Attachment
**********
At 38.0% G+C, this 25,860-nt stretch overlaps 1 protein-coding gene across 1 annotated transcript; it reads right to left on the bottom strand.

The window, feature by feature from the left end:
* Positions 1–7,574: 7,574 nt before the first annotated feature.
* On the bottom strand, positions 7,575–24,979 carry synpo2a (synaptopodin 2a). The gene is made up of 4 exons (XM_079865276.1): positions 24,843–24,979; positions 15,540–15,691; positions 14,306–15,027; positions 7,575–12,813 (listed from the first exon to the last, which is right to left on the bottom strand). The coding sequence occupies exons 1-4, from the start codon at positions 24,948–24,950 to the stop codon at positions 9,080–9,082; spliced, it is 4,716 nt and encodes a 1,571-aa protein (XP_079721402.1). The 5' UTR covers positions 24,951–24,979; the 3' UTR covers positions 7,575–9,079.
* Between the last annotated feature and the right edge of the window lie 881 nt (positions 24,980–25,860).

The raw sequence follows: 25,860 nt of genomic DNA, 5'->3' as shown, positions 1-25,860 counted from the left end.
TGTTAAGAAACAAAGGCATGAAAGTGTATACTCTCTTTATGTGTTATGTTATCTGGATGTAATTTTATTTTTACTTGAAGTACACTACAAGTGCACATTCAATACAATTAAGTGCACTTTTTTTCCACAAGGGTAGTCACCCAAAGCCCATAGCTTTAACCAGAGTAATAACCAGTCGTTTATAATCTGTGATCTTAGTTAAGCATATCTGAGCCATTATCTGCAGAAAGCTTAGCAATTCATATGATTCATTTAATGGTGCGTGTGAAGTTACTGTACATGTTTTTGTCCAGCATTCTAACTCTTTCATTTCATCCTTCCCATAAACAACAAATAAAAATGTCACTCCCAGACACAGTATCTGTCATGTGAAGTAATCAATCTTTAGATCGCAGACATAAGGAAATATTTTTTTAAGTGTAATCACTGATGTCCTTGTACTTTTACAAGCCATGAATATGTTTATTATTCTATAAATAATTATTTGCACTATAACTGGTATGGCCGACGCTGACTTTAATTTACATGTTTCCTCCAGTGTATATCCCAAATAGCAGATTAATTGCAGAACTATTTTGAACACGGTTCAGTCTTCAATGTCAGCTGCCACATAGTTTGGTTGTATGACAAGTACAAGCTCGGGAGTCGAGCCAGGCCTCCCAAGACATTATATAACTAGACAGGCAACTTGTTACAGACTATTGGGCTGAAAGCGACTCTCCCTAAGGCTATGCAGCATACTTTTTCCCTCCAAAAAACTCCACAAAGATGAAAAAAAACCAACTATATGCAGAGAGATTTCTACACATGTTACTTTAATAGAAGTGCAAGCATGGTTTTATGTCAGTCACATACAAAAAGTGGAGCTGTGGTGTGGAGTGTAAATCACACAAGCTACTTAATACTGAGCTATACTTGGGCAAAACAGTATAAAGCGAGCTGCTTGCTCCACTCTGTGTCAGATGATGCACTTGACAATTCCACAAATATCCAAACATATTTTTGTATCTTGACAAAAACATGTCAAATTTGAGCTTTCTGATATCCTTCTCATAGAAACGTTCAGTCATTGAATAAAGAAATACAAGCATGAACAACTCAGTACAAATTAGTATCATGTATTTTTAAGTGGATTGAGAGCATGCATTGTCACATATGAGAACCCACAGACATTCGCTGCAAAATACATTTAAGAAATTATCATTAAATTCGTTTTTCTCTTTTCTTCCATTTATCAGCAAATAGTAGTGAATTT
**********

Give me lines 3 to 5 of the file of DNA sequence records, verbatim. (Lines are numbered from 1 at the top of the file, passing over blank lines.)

* Positions 1–7,574: 7,574 nt before the first annotated feature.
* On the bottom strand, positions 7,575–24,979 carry synpo2a (synaptopodin 2a). The gene is made up of 4 exons (XM_079865276.1): positions 24,843–24,979; positions 15,540–15,691; positions 14,306–15,027; positions 7,575–12,813 (listed from the first exon to the last, which is right to left on the bottom strand). The coding sequence occupies exons 1-4, from the start codon at positions 24,948–24,950 to the stop codon at positions 9,080–9,082; spliced, it is 4,716 nt and encodes a 1,571-aa protein (XP_079721402.1). The 5' UTR covers positions 24,951–24,979; the 3' UTR covers positions 7,575–9,079.
* Between the last annotated feature and the right edge of the window lie 881 nt (positions 24,980–25,860).